Genotypic Differentiation of Bovine KNDy Neuron Function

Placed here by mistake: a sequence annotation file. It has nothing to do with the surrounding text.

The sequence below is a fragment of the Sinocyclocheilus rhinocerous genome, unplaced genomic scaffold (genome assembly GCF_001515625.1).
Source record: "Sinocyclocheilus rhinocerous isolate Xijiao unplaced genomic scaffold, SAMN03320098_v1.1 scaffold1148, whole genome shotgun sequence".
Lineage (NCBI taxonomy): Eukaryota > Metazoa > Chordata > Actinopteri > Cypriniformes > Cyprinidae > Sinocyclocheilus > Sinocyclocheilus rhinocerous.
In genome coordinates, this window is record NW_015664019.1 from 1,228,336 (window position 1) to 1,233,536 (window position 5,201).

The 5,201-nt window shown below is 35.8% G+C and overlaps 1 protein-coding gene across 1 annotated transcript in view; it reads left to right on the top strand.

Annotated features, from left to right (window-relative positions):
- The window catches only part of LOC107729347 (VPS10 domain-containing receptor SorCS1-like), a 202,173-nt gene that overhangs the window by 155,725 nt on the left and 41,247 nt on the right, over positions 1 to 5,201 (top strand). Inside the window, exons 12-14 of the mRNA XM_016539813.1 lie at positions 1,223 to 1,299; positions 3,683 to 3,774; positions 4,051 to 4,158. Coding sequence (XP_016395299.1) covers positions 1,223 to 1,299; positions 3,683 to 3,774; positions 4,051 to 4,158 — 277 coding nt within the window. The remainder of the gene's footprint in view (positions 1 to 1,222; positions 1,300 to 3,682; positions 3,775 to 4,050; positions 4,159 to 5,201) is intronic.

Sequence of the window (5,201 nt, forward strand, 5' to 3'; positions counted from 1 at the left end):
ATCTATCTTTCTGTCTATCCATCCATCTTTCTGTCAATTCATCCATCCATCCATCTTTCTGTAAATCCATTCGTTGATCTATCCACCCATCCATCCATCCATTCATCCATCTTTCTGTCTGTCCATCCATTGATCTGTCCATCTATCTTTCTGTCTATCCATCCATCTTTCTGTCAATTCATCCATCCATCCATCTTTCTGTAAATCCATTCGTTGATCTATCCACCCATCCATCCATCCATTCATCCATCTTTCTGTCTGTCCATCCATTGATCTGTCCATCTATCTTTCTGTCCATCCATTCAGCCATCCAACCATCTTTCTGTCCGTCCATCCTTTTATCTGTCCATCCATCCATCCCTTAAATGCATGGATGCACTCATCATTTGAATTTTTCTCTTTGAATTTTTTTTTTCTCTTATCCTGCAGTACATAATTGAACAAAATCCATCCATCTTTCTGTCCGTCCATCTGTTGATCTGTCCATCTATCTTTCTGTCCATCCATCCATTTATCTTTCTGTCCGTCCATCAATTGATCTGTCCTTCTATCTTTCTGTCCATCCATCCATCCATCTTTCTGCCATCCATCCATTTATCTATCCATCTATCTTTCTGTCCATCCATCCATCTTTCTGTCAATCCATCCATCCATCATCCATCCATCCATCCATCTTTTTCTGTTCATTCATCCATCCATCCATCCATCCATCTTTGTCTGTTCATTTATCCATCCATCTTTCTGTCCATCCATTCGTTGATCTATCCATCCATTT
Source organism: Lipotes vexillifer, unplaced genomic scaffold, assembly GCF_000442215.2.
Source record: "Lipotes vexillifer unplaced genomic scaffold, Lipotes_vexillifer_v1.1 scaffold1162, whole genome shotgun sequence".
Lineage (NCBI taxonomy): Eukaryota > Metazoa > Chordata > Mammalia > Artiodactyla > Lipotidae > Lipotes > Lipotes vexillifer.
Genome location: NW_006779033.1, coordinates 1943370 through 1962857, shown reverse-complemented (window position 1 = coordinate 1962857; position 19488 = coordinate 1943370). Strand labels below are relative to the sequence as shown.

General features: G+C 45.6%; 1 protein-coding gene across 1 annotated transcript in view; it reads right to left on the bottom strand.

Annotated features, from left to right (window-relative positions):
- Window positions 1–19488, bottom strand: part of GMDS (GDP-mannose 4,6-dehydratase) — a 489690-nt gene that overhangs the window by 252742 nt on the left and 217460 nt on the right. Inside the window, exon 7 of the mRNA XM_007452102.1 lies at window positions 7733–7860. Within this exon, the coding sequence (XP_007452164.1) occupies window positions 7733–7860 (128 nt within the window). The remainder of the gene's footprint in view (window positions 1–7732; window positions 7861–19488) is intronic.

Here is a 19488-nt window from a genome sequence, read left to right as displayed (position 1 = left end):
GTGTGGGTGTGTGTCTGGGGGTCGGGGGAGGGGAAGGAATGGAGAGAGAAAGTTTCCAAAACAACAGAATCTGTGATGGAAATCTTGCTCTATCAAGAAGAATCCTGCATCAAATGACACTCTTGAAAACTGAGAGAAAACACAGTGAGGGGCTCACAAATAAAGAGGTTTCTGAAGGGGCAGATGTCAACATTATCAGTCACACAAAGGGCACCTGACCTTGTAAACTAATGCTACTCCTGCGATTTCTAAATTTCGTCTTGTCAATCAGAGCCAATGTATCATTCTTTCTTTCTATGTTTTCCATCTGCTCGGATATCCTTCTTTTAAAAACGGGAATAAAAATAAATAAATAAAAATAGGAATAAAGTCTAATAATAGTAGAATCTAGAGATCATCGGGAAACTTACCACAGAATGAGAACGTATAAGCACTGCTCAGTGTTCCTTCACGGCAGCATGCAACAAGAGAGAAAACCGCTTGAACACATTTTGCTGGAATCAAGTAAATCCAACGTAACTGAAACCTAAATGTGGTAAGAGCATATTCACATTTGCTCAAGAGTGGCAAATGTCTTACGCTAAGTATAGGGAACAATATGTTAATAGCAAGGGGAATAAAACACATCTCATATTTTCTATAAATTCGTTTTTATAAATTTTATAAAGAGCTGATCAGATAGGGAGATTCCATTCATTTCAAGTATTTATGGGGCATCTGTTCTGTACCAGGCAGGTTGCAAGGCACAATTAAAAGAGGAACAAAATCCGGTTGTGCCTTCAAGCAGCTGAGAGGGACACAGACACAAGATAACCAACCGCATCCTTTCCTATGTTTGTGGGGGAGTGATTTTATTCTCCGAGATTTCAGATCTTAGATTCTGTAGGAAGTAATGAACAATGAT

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Most of the increase in beef production required to meet the additional demands of global population growth must come from subtropical and tropical regions. Because of the environmental challenges posed by tropical and subtropical climates, cattle in these regions are represented predominately by Bos indicus and Bos indicus-influenced breeds. However, despite better adaptation to these climates, Bos indicus-influenced beef females present with several phenotypic characteristics that make it more difficult to achieve economically desirable production goals. Two of the most important of these are a later age at puberty and challenges associated with efficient pharmacological control of ovulatory cycles. Mechanisms that underlie contrasting Bos indicus and Bos taurus phenotypes revolve primarily around variances in brain (neuroendocrine) processes that control reproduction. The overarching goal of this project is to determine whether distinct differences observed in the control of reproductive function in Bos indicus and Bos taurus breeds can be attributed to functional differences in hypothalamic (brain area) and/or pituitary (endocrine gland) function. More specifically, we will perform a series of whole animal, cellular, and molecular studies to characterize the key differences in the neuroendocrine control of reproduction between Bos taurus and Bos indicus breeds. We expect to observe functional and structural differences in the neuroendocrine system that explain some of these key differences in reproductive function. This fundamental knowledge will guide the development of pharmacological strategies to enhance reproductive efficiency in Bos indicus-influenced cattle and, consequently, increase beef production efficiency in tropical and subtropical regions.